It could be a quiet trade deadline this year in Birdland. Some players that might have attracted at least modest interest, such as shortstop Freddy Galvis and third baseman Maikel Franco, have gotten hurt, while right-hander Matt Harvey has an ERA of 7.70.
The Orioles would certainly find interest if they wanted to trade a talent with a lot of team control remaining, like Cedric Mullins, Ryan Mountcastle, John Means or Austin Hays. But aren’t they players they should be building around for the future, not trading?
Somewhere in the middle of all this is Trey Mancini, a beloved figure in Birdland even before he beat cancer. Now the love for this player is off the charts and maybe rivals the strong feelings Birdland holds for the best players in team history.
Mancini has returned from missing the entire 2020 season to show he is still a middle-of-the-order hitter and can still handle the daily grind of the majors. He is a team leader in the clubhouse. His desire to motivate and encourage anyone else dealing with cancer shows he’s a leader outside of baseball, too.
If you were to ask any O’s fan if they should even consider trading this player, the answer is likely going to be no.
I will guess he is not going to be traded. Mancini doesn’t think he will be either.
“Of course, I want to stay,” he said Friday of any possible trade rumors. “I’ve always said that and I still do. But that is something that I can’t control. It really, you know, it’s a business and I know that, so whatever happens, it happens. I really hope to stay, but I understand there is a much bigger picture than just myself. I hope to stay. I think I will. But at the same time, it’s not anything that I will put much thought to because I really have no say in it.”
As with just about everything else, Mancini handles this part well, too.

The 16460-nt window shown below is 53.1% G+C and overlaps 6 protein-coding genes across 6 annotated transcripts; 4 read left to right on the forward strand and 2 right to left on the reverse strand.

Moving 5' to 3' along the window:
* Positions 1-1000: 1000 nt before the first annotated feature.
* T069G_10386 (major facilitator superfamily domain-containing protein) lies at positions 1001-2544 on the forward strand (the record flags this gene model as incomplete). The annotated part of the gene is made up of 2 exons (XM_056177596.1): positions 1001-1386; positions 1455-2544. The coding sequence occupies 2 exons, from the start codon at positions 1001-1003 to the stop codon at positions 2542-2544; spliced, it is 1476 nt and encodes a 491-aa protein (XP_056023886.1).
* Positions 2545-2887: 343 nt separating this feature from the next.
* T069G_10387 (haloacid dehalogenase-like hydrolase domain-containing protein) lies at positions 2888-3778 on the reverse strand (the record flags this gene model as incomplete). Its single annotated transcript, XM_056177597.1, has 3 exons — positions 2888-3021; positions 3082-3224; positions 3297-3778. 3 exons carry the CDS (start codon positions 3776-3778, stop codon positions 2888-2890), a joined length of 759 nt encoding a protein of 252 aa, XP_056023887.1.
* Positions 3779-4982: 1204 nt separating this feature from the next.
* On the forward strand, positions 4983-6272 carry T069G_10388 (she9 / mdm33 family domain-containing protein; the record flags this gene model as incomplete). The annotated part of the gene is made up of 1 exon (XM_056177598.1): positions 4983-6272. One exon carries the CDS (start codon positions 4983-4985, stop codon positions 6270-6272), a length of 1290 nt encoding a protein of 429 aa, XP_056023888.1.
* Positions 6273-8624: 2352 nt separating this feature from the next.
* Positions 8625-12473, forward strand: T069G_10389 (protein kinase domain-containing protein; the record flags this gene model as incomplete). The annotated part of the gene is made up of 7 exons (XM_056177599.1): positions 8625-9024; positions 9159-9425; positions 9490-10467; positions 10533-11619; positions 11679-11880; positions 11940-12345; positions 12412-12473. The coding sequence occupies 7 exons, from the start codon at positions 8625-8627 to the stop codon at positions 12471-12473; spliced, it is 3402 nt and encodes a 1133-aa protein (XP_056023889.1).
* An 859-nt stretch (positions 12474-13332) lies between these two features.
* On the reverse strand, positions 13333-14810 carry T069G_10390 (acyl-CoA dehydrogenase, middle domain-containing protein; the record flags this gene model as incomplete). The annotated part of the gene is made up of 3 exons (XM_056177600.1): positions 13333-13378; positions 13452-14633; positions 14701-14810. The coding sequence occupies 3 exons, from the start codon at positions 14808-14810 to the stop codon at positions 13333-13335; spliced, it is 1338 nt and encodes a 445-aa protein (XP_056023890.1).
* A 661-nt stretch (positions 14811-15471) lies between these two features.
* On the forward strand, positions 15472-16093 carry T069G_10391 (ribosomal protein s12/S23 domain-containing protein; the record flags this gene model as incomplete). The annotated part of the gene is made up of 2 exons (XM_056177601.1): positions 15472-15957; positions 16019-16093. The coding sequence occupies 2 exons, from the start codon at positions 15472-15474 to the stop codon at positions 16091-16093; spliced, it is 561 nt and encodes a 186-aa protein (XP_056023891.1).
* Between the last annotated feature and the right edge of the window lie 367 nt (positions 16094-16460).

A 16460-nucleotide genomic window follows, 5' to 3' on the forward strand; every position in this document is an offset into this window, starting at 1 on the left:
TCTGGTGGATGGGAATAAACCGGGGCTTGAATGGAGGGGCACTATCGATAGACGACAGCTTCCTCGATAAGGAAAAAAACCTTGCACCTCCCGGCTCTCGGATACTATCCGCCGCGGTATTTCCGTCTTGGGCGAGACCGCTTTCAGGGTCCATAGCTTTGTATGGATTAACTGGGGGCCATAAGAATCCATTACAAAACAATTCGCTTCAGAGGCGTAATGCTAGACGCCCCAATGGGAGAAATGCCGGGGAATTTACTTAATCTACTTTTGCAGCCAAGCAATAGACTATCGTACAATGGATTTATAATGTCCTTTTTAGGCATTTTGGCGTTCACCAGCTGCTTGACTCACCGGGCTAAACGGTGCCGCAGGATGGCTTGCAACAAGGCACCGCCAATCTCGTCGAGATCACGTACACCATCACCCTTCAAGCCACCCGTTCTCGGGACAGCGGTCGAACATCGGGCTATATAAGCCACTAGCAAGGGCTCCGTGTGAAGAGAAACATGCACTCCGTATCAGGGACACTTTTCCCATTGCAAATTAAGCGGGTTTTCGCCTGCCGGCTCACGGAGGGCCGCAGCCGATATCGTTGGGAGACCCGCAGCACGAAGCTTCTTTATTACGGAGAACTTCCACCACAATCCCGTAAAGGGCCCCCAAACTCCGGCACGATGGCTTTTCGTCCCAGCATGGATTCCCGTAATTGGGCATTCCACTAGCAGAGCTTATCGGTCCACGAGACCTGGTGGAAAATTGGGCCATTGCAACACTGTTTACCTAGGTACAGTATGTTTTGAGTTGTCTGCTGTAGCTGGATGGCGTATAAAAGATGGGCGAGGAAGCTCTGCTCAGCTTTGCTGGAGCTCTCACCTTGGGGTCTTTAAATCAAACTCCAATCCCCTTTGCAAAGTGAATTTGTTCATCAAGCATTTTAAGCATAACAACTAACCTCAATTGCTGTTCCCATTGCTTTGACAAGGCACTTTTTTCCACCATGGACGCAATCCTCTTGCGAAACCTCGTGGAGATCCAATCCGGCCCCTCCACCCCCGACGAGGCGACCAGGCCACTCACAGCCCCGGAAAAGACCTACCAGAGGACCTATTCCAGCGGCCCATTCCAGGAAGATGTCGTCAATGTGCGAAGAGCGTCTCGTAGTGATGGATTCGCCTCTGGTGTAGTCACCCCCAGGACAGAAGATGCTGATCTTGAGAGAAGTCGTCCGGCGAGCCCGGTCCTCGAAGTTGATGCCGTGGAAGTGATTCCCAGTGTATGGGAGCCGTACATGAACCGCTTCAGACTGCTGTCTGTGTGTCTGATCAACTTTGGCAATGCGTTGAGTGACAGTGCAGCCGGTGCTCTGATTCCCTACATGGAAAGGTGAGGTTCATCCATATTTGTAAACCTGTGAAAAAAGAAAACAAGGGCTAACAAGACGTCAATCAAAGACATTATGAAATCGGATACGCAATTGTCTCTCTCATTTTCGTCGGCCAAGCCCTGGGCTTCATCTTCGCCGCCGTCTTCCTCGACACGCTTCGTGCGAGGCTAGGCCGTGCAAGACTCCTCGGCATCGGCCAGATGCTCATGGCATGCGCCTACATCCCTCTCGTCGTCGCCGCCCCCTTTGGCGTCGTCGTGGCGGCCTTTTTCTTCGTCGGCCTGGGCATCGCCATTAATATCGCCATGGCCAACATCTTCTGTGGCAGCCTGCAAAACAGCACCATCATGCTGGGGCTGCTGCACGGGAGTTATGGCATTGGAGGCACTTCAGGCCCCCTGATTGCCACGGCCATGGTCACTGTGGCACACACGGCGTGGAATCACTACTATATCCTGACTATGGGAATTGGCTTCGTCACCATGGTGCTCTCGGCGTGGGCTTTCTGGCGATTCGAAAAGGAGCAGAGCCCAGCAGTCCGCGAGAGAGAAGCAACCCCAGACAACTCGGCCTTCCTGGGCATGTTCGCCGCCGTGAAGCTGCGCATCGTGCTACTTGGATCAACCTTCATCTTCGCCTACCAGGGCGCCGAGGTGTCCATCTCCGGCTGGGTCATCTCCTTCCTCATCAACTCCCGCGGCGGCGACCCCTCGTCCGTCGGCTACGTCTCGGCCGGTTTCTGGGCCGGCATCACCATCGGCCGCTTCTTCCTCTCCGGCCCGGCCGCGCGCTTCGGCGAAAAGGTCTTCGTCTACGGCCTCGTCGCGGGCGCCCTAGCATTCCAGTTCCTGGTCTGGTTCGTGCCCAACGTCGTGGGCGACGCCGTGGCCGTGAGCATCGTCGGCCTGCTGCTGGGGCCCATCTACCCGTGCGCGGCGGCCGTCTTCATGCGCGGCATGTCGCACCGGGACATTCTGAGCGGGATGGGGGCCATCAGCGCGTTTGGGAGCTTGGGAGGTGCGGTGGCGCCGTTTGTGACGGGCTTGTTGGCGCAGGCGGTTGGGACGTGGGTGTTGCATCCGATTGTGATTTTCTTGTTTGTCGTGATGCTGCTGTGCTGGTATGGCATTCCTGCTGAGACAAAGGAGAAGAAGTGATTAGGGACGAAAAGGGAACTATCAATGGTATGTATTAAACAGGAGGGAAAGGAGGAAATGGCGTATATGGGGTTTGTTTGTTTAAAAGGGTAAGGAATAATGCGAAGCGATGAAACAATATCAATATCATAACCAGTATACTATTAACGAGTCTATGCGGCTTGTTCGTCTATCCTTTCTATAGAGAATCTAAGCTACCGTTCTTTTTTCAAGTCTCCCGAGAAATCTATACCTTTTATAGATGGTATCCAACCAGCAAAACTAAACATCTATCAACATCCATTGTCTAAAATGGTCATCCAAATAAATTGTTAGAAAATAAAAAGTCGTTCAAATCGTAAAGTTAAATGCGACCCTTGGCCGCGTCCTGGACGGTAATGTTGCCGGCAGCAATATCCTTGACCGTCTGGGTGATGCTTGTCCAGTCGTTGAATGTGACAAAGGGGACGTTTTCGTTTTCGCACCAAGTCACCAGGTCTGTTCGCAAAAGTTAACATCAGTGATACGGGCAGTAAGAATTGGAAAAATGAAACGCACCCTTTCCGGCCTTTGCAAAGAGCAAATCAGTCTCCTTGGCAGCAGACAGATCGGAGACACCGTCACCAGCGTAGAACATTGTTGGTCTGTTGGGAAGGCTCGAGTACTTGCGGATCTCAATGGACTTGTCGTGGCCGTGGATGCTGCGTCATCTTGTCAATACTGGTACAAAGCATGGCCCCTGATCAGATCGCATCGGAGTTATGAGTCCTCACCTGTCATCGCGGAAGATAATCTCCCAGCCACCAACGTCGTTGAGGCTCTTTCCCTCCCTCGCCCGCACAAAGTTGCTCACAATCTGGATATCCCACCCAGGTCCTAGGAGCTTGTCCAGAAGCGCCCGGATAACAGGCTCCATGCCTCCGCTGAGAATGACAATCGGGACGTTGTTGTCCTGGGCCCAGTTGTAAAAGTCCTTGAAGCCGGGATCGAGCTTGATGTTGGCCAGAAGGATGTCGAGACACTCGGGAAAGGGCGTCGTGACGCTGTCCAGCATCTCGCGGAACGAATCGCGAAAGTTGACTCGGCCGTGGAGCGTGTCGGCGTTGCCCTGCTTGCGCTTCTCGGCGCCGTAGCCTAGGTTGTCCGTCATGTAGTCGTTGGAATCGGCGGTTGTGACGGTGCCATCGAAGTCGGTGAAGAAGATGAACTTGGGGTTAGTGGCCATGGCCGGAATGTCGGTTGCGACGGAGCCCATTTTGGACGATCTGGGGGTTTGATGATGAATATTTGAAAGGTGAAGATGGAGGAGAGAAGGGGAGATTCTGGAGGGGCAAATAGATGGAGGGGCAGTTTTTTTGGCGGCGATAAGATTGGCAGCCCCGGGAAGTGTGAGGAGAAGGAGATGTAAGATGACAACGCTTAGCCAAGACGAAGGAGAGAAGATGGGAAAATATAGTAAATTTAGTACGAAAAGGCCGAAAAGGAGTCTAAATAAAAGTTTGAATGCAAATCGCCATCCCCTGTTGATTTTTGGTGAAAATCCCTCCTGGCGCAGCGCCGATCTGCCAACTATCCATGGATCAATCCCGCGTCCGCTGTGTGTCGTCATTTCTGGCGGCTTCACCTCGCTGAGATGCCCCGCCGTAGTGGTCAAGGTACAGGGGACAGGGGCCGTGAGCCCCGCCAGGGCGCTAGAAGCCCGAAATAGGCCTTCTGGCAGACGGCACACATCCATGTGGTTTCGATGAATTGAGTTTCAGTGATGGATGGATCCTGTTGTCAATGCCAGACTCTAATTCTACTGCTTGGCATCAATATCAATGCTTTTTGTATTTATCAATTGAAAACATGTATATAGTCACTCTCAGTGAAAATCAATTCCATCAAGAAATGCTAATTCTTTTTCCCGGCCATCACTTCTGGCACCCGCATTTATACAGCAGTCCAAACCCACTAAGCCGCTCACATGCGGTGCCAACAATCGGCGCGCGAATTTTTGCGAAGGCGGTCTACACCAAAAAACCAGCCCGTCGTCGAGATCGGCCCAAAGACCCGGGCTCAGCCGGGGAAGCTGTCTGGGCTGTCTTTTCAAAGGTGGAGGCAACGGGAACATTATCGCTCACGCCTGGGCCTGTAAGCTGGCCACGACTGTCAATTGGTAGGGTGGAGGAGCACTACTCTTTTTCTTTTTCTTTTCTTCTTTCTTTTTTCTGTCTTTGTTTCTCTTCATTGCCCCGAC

The job of the Orioles front office is to listen to any trade offers and for any players. That doesn’t mean they will act. But of course, you always listen.
It could very well turn out to be true that Mancini is worth more to this team than any other and while the Orioles could be tempted to move anyone for the right trade package, it would seemingly take a lot to deal him. They can be open to listening, but it’s a big leap between that and an actual trade happening.
Players like Brooks Robinson and Cal Ripken Jr. were lifelong Orioles and no doubt many fans would love to see Mancini become that. In the game now, that is rare. And at 29, it could be that Mancini’s performance starts to trail off down the road at about the same time that the Orioles start to produce a winning team.
To this point, the club has not made any strong overtures that we have heard about to sign him to a long-term deal, but that has to play into this with Mancini, too.
Trade him or maybe sign him while pondering how many good years he has left. A lot to consider.
Thoughts for the López family: It was a moment where real life collided with baseball during a postgame zoom interview with O’s pitcher Jorge López last night. And real life showed us it is always more important than baseball, no matter how much we love this game.
Lopez revealed he went on the bereavement list Wednesday to be with his son, who has been receiving chemotherapy for 14 days and needed a bone marrow transplant.
Wow. And the guy got back to the team in time to pitch last night.
“I think that’s first always,” he said via Zoom. “He’s such a strong kid. I feel I have to be there. I’m a strong part of his life. Hopefully, he can get a new life in the next couple months and just be a normal kid, you know? He loves baseball, he loves to come to the ballpark, come here and watch, and that’s his big thing. He watches us every day playing. This is something, I have to be there no matter what.”
Sending out the very best wishes and prayers, too, for López, his son and his family.
The Orioles ended a five-game losing streak with Saturday’s 8-4 win at Kansas City. Click here to read some notes and quotes on the win.